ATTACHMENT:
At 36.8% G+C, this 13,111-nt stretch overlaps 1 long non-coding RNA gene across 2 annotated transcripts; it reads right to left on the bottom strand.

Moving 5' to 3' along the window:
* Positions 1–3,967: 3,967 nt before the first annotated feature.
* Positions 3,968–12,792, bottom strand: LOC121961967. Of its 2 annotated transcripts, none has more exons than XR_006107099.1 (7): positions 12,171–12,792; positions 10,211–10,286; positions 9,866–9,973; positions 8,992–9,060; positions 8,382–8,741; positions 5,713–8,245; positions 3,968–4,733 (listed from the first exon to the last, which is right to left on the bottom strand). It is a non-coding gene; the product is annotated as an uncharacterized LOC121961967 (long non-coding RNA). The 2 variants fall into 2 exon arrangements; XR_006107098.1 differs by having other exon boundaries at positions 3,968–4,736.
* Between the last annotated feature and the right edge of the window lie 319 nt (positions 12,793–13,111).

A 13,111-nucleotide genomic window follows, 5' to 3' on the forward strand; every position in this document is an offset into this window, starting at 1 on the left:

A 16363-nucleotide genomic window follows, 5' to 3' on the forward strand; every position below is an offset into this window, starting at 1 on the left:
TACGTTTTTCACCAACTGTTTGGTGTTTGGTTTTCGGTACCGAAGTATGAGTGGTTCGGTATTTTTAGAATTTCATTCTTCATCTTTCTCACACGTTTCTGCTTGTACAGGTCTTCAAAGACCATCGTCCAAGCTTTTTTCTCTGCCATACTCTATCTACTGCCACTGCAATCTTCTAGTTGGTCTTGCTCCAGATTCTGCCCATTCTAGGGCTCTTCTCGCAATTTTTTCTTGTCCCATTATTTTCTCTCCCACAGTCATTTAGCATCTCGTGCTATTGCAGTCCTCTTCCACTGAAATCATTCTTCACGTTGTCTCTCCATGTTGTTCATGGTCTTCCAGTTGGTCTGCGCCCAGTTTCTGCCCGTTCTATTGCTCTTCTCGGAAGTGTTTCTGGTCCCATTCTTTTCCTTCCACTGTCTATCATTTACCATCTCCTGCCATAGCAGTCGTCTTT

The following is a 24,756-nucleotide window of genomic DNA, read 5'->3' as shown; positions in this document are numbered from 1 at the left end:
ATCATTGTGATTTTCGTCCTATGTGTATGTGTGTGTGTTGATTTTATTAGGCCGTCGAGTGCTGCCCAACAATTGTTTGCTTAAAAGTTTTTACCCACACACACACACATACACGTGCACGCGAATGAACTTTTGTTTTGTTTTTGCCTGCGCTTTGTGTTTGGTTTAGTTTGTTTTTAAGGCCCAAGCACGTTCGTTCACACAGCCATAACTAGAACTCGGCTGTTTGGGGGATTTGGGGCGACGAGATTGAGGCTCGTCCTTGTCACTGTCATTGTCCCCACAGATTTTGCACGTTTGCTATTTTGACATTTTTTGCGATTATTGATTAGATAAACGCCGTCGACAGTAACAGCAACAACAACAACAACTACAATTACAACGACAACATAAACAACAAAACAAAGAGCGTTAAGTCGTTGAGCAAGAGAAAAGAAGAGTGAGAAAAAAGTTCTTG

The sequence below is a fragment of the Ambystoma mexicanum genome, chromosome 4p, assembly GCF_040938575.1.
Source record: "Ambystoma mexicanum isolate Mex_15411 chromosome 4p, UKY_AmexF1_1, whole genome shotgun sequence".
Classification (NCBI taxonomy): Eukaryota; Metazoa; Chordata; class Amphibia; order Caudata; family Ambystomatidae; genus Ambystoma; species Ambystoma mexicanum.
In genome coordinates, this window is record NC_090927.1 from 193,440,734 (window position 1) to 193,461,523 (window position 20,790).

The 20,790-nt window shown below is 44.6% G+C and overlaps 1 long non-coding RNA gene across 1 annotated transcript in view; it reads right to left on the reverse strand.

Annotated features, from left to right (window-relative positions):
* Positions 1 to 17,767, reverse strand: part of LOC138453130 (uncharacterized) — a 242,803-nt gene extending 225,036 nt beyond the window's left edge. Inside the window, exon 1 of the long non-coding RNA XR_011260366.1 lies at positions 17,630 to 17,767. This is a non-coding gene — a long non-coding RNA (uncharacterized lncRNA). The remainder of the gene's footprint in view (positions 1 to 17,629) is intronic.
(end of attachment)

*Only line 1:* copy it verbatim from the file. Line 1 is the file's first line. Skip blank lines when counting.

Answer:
At 36.8% G+C, this 13,111-nt stretch overlaps 1 long non-coding RNA gene across 2 annotated transcripts; it reads right to left on the bottom strand.